After branding social media a "scourge" at the height of the Gezi Park protests in June, Turkish Prime Minister Recep Tayyip Erdoğan has had a change of heart. The ruling AKP government recently hired a 6,000-strong brigade of social media operatives to direct public opinion and win hearts and minds.
When we think of a humanitarian emergency, we don't necessarily think first of education. We think of immediate, life-saving needs, like clean water, health care and shelter. Of course, in Syria and across the region, these supplies and services are absolutely vital for children and families living with the daily consequences of conflict and displacement. However, learning is just as urgent. Almost two million Syrian children have been forced to drop out of school over the past year. For refugee children, being in school offers a safe space to remember that they are children, to feel hope for the future, to play and to begin the process of healing the emotional damage of all they have experienced.
my online petition, www.change.org/CivetCoffee, has been signed by 45,000 people in the six days since it launched. It's aim: to persuade Harrods to discontinue their involvement in this cruel and corrupt trade. Will they listen? Judging by their current reaction, no. At least, not yet. Maybe we'll have to shout louder...
Today, 2 October, FEMEN writes an open letter to the Mexican president Enrique Peña Nieto for being directly responsible of the cruel dictatorship that Mexico is currently living. Disguised as a false democracy, Mexico lives oppressed, terrified and threatened, with no possibility to express freely, no political opposition and a non-existent separation of powers.
There was some good news last week as the government has announced it will significantly increase its support for the Global Fund over the next three years - subject to other countries following its lead. The UK is doing sterling work to champion the fight against three of the world's biggest, preventable killer diseases - Aids, tuberculosis (TB) and malaria. This support will enable hundreds of millions of lives to be transformed and help give families, communities and entire countries the chance to thrive and reach their potential.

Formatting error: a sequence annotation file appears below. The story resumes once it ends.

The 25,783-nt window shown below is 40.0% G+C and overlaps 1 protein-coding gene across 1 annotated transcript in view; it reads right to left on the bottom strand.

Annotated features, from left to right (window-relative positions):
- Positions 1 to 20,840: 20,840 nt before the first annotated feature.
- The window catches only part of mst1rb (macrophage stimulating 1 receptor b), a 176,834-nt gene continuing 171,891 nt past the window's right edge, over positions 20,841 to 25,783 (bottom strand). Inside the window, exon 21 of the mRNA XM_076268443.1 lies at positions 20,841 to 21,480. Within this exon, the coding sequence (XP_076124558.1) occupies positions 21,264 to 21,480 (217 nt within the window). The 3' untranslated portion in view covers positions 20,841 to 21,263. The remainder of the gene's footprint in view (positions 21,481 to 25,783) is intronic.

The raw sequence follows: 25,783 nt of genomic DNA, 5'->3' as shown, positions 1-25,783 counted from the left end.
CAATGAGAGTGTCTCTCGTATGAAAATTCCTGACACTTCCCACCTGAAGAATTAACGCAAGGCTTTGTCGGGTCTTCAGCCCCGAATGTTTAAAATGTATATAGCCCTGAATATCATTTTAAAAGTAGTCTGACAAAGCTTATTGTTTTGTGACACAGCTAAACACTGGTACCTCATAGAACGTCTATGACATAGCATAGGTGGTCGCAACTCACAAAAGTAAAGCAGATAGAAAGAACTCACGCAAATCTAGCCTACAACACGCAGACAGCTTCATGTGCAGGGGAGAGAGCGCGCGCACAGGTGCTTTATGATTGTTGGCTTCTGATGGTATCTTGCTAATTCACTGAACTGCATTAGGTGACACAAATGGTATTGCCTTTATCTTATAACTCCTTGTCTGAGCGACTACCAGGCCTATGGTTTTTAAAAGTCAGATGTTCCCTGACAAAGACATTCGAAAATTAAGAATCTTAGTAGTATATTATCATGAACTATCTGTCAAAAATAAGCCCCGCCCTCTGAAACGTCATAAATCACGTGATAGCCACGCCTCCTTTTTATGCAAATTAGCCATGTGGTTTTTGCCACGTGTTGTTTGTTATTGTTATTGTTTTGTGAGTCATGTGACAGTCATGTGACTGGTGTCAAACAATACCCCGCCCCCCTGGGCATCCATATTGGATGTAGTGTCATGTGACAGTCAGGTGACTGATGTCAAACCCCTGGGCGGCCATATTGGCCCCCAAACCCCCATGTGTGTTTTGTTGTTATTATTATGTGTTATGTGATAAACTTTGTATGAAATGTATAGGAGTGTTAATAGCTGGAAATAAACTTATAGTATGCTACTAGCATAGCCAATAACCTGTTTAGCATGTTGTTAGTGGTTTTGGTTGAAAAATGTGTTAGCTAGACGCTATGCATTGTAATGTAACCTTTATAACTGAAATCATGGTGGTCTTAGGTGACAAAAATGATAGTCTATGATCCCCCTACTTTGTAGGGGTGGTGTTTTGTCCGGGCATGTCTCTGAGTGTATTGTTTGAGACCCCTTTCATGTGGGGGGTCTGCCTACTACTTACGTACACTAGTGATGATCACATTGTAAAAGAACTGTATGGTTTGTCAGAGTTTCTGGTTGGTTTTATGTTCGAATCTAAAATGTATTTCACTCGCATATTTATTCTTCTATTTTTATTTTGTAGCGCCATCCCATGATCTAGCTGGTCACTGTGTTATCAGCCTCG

It goes without saying that preventing sexual violence in conflict is not an easy task. The declaration adopted yesterday represents an important step at the political level, which should not be sniffed at. Yet how it translates into action in the DRC peace process, and in funding for those working to prevent and respond to this violence on the ground, will be the test of its rhetoric.
Like most people I have been appalled to read the recently published stories about the terrible conditions in which the builders and workers in Qatar who are constructing the infrastructure that will support the 2022 Fifa World Cup in that country, are being subjected to. It is shocking to hear about their lack of basic human rights and how so many have died working on projects there. The organisers in Qatar say that they share our concerns, as do Fifa, but they must show the world that they are clearly making a massive effort to stop these practices, and ensure the health and dignity of the workers.
India now sits on the brink of a currency crisis. In a rupee avalanche of Himalayan proportions, India's currency has depreciated 14% since the beginning of the year, hitting an all-time low in August of 68 to the dollar. Despite the rejuvenatory efforts of India's new "rockstar" central banker Raghuram Rajan, the rupee's value remains below 60 to the dollar...
Here were pigs on slatted floors, covered in excrement, lame pigs, injured, bleeding pigs, dying pigs, dead pigs left to rot. It was a horror film - but so much worse than seeing a horror movie, because this was reality. So I'm shocked, shocked that any farmer worth that honourable title would treat their pigs like that. I'm shocked that governments, vets and farmers' organisations haven't seen that the law is followed. I'm shocked that the European Commission is only starting to take action.
The eyes of the world are focused on the UN in New York this week in an amazing turnabout in international politics. We could have been in the midst of a Middle East war with the US and France having attacked Syria, triggering resumed fighting across the border of southern Lebanon and Israel. Instead, the UN is back on centre stage, the Security Council is functioning again, and its five permanent powers are in a constructive dialogue over chemical weapons in Syria for the first time in two and a half years.